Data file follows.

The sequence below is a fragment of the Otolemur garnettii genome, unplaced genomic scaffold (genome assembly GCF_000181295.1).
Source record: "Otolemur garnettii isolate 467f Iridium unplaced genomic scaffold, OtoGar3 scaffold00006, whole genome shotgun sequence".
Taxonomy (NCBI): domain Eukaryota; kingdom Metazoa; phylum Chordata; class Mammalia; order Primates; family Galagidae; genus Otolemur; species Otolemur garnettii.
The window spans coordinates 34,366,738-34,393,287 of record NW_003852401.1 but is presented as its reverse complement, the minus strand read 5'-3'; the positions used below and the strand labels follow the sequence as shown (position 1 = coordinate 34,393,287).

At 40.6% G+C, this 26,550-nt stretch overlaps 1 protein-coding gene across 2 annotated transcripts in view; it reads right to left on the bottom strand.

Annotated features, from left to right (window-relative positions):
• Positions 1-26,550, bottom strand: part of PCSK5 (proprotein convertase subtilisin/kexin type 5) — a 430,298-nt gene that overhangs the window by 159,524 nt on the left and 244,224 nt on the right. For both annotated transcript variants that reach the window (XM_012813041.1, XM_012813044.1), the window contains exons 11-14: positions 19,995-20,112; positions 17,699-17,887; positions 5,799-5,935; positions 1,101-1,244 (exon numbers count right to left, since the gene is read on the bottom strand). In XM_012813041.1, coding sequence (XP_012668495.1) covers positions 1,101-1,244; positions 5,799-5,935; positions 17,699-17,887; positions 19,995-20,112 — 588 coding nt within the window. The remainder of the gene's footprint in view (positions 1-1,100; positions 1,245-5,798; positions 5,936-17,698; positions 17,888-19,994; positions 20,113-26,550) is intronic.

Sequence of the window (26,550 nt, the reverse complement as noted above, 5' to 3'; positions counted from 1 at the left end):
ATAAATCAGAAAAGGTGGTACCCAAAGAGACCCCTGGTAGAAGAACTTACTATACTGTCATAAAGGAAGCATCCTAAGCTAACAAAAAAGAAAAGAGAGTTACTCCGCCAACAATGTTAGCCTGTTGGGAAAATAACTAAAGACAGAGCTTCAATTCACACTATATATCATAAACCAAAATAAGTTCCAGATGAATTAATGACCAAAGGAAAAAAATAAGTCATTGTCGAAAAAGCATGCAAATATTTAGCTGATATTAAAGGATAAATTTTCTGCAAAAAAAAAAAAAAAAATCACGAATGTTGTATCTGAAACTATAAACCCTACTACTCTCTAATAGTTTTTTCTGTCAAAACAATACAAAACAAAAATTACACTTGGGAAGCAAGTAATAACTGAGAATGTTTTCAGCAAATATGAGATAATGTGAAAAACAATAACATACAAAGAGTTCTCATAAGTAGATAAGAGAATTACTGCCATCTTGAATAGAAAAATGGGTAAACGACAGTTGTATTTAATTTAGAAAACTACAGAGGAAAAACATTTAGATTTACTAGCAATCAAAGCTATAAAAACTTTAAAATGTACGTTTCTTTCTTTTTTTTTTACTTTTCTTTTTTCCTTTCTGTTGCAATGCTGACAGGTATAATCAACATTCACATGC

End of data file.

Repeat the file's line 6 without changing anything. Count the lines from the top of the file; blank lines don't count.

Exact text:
Annotated features, from left to right (window-relative positions):